Well this is a momentous occasion — a blog post by studio manager Elizabeth! Elizabeth has been spearheading our involvement with the Charlottesville Arts Coöperative Gallery and is on the blog to share a little more about her experiences there. — Jenn
Heller and Heller has continued to evolve since its inception. Initially every item made was custom made for a client. I’ll leave the discussion for another day on why Dave now makes a significant number of items artisanal items for customers we have yet to discover. Beautiful end grain chopping boards, end tables, trays, shaker boxes, marquetry boxes and pictures have all become part of the product offering. A necessary evil once you start down this path is that in order to make sales you need to have inventory. Rule of thumb is that you sell 1/3 of what you have on hand when you do a show. So, once you have inventory you need to sell it in order to make more stuff. This is the challenge. If you do arts and crafts shows then you need to pay the fees, travel to wherever it is, spend the time at the show, spend money to eat (and stay), take everything down and drive home. If you sell on the internet no one can touch or feel your items, you are essentially selling a picture, you are competing with mass produced items and heavy items like chopping boards have a not insignificant postage cost associated with them.
Enter the Charlottesville Arts Coöperative Gallery — this is a store full of art and artisanal goods created by artisans who share a storefront space and operating costs and labour. Heller and Heller joined and set up our space there at the beginning of March. (Readers of the blog will remember that Dave was in San Diego the second half of February at the American School of French Marquetry)
So we now have 2 months experience at the co-op. The store is open 7 days a week and working members share the store hours — there are no paid employees. In order to keep Dave in his studio making more items, I volunteered to work the store hours. So here I am, post retirement from the corporate world, working retail for the first time in my life. Based on H&H April sales, the hours I worked and the difference in commission for a working and non working member — I earned $1.52/hour. But it’s really not that bad! I spend my time in the store surrounded by beautiful things. There are roughly 50 different artisans working in 20 art forms from clay to wood! Every artist is located here in Virginia, making the store perfect for visitors looking for something special to take home.
My favourite so far was the lovely English lady buying herself a leather handbag. She mentioned she was performing at the Paramount that evening so I checked the paper when I got home and figured out she was with St Martin’s in the Field performing with Joshua Bell! (probably a good thing I didn’t know or I would have been swooning at her feet!)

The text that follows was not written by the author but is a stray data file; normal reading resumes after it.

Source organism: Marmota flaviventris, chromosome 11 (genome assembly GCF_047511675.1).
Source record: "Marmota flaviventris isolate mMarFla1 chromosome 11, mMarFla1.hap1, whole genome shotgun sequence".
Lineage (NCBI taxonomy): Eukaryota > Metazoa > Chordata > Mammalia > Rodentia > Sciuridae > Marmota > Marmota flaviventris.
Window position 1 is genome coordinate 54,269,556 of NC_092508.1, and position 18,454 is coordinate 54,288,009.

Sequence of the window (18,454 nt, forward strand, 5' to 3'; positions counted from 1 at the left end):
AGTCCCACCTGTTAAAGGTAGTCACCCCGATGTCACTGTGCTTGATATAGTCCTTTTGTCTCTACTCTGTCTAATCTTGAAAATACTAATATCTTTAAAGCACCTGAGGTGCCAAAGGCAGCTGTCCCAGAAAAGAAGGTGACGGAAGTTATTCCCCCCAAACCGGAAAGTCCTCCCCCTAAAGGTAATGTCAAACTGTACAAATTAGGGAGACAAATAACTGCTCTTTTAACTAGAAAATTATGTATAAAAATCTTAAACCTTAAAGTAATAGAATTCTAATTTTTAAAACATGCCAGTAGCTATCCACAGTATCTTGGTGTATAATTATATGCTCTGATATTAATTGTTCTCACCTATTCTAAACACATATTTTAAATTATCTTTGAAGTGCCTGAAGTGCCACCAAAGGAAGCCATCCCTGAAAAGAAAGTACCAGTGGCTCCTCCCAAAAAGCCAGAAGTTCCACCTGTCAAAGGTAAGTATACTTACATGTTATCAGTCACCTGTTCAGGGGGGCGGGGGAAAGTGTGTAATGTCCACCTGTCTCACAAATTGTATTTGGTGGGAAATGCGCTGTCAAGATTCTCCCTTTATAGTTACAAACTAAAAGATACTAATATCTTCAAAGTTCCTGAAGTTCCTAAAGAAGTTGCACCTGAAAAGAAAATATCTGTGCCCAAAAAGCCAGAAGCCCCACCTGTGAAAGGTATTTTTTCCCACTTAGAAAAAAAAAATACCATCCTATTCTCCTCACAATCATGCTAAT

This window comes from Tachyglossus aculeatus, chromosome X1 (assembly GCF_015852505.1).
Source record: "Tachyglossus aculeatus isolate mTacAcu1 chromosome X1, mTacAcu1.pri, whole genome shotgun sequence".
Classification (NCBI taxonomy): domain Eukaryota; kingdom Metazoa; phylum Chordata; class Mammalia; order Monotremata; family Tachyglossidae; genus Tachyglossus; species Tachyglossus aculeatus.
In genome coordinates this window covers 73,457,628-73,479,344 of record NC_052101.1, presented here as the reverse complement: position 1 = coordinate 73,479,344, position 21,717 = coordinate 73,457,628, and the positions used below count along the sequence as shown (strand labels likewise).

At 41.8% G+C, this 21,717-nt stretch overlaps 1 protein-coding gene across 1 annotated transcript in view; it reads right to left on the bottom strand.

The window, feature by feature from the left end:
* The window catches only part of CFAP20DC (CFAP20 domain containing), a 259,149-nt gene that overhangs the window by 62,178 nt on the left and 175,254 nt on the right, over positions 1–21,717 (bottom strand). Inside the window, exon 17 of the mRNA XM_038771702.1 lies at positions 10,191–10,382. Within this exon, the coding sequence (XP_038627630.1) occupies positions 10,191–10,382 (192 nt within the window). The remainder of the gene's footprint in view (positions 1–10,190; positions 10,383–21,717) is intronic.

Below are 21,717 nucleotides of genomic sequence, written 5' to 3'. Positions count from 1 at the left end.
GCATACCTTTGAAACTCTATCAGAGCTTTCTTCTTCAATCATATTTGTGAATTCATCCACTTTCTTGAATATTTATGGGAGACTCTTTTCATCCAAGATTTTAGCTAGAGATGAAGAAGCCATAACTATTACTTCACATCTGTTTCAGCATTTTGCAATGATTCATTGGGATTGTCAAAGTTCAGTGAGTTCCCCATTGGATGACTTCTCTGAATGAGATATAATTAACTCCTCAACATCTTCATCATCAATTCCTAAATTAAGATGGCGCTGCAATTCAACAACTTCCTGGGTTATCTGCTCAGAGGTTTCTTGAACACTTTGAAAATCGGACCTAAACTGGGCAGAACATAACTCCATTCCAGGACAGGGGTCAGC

There are another kind of customer as well — those who live in the area and are very familiar with what’s available — the man who came in to buy a hand held wooden cross to take to his mother the day his father died, the couple who bought a lovely stained glass for a wedding present wrote the card they bought while we were packaging and ringing up the sale.
While the appreciative customers are a real plus for spending time at the co-op, sharing the space with other artisans and their spouses is also a big benefit. Everyone seems happy to share their experiences and creative ideas. After all, the dream of every artist is to spend time doing the thing they love and create something that others will value enough to spend money on. Fellow artists are wonderful critics because they have both an aesthetic appreciation and an understanding of what the public appreciates. The intent of the co-op is there in its name — working together to sell everyone’s work. The jurying process is key to making sure that the quality is high and that offerings from each artist are different enough from each other to prevent competition.
So far I’ve been working weekends — busier days so the store has two people working. You’ll find me there twice a month among the ceramics, glass, jewelry, silk scarves, artisanal lotions, oil paintings, ink drawings, scenic photographs, knitted goods, copper bird feeders, pewter ornaments, leather bags and of course the wood!
If you’re in the neighborhood, enjoying the beautiful downtown mall in Charlottesville, don’t be shy — stop in and see us!